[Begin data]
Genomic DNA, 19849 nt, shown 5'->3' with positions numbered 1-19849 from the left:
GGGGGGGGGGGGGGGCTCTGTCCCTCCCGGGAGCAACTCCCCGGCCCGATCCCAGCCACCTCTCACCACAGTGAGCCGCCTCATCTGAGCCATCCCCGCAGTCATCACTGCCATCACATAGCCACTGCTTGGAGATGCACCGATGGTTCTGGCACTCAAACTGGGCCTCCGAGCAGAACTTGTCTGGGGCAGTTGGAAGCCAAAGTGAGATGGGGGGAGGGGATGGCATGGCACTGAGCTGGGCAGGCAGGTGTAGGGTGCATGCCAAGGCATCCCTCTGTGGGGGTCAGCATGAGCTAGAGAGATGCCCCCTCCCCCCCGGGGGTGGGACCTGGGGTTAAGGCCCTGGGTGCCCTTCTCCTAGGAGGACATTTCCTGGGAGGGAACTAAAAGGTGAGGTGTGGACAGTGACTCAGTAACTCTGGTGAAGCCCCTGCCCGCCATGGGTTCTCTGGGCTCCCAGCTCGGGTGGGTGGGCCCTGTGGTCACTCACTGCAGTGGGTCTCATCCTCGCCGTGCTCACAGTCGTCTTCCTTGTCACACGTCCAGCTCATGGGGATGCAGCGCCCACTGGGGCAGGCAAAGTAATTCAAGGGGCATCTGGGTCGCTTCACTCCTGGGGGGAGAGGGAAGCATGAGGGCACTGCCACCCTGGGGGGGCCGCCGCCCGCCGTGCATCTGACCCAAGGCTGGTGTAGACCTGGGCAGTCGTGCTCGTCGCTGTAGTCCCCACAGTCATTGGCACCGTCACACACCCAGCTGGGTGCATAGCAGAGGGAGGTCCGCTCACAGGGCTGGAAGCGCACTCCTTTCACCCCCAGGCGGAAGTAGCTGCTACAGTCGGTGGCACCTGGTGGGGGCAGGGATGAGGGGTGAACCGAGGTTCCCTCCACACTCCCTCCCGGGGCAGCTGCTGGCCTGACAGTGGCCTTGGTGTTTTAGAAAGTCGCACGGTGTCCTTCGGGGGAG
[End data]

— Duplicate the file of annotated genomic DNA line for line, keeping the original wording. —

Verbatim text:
Genomic DNA, 19849 nt, shown 5'->3' with positions numbered 1-19849 from the left:
GGGGGGGGGGGGGGGCTCTGTCCCTCCCGGGAGCAACTCCCCGGCCCGATCCCAGCCACCTCTCACCACAGTGAGCCGCCTCATCTGAGCCATCCCCGCAGTCATCACTGCCATCACATAGCCACTGCTTGGAGATGCACCGATGGTTCTGGCACTCAAACTGGGCCTCCGAGCAGAACTTGTCTGGGGCAGTTGGAAGCCAAAGTGAGATGGGGGGAGGGGATGGCATGGCACTGAGCTGGGCAGGCAGGTGTAGGGTGCATGCCAAGGCATCCCTCTGTGGGGGTCAGCATGAGCTAGAGAGATGCCCCCTCCCCCCCGGGGGTGGGACCTGGGGTTAAGGCCCTGGGTGCCCTTCTCCTAGGAGGACATTTCCTGGGAGGGAACTAAAAGGTGAGGTGTGGACAGTGACTCAGTAACTCTGGTGAAGCCCCTGCCCGCCATGGGTTCTCTGGGCTCCCAGCTCGGGTGGGTGGGCCCTGTGGTCACTCACTGCAGTGGGTCTCATCCTCGCCGTGCTCACAGTCGTCTTCCTTGTCACACGTCCAGCTCATGGGGATGCAGCGCCCACTGGGGCAGGCAAAGTAATTCAAGGGGCATCTGGGTCGCTTCACTCCTGGGGGGAGAGGGAAGCATGAGGGCACTGCCACCCTGGGGGGGCCGCCGCCCGCCGTGCATCTGACCCAAGGCTGGTGTAGACCTGGGCAGTCGTGCTCGTCGCTGTAGTCCCCACAGTCATTGGCACCGTCACACACCCAGCTGGGTGCATAGCAGAGGGAGGTCCGCTCACAGGGCTGGAAGCGCACTCCTTTCACCCCCAGGCGGAAGTAGCTGCTACAGTCGGTGGCACCTGGTGGGGGCAGGGATGAGGGGTGAACCGAGGTTCCCTCCACACTCCCTCCCGGGGCAGCTGCTGGCCTGACAGTGGCCTTGGTGTTTTAGAAAGTCGCACGGTGTCCTTCGGGGGAG